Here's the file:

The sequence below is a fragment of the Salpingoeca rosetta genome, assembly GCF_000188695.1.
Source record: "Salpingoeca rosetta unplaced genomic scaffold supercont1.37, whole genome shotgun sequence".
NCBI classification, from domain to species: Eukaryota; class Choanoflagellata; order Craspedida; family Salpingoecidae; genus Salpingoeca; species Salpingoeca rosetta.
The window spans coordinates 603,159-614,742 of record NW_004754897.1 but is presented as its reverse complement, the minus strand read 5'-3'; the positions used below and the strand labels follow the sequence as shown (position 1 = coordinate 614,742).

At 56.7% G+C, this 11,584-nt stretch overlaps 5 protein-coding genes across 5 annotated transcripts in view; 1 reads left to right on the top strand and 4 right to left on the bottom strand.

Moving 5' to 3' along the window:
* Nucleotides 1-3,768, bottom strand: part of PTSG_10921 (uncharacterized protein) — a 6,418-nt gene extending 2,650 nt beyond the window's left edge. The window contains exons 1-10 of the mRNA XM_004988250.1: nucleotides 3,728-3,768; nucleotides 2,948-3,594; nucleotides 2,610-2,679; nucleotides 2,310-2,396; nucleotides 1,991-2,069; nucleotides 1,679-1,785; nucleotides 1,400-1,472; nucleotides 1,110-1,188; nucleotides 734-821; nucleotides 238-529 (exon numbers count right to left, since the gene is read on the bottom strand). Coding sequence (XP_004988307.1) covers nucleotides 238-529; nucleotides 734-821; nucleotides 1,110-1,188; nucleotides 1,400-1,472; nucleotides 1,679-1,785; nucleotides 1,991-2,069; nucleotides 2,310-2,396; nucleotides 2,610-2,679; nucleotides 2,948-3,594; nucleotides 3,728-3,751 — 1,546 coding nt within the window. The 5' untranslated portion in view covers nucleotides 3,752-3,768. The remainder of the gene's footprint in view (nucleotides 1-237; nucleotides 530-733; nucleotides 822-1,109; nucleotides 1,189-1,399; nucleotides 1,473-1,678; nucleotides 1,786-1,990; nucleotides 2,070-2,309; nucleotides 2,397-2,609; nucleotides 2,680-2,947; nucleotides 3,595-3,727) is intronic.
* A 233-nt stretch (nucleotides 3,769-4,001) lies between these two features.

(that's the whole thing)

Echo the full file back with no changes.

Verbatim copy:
The sequence below is a fragment of the Salpingoeca rosetta genome, assembly GCF_000188695.1.
Source record: "Salpingoeca rosetta unplaced genomic scaffold supercont1.37, whole genome shotgun sequence".
NCBI classification, from domain to species: Eukaryota; class Choanoflagellata; order Craspedida; family Salpingoecidae; genus Salpingoeca; species Salpingoeca rosetta.
The window spans coordinates 603,159-614,742 of record NW_004754897.1 but is presented as its reverse complement, the minus strand read 5'-3'; the positions used below and the strand labels follow the sequence as shown (position 1 = coordinate 614,742).

At 56.7% G+C, this 11,584-nt stretch overlaps 5 protein-coding genes across 5 annotated transcripts in view; 1 reads left to right on the top strand and 4 right to left on the bottom strand.

Moving 5' to 3' along the window:
* Nucleotides 1-3,768, bottom strand: part of PTSG_10921 (uncharacterized protein) — a 6,418-nt gene extending 2,650 nt beyond the window's left edge. The window contains exons 1-10 of the mRNA XM_004988250.1: nucleotides 3,728-3,768; nucleotides 2,948-3,594; nucleotides 2,610-2,679; nucleotides 2,310-2,396; nucleotides 1,991-2,069; nucleotides 1,679-1,785; nucleotides 1,400-1,472; nucleotides 1,110-1,188; nucleotides 734-821; nucleotides 238-529 (exon numbers count right to left, since the gene is read on the bottom strand). Coding sequence (XP_004988307.1) covers nucleotides 238-529; nucleotides 734-821; nucleotides 1,110-1,188; nucleotides 1,400-1,472; nucleotides 1,679-1,785; nucleotides 1,991-2,069; nucleotides 2,310-2,396; nucleotides 2,610-2,679; nucleotides 2,948-3,594; nucleotides 3,728-3,751 — 1,546 coding nt within the window. The 5' untranslated portion in view covers nucleotides 3,752-3,768. The remainder of the gene's footprint in view (nucleotides 1-237; nucleotides 530-733; nucleotides 822-1,109; nucleotides 1,189-1,399; nucleotides 1,473-1,678; nucleotides 1,786-1,990; nucleotides 2,070-2,309; nucleotides 2,397-2,609; nucleotides 2,680-2,947; nucleotides 3,595-3,727) is intronic.
* A 233-nt stretch (nucleotides 3,769-4,001) lies between these two features.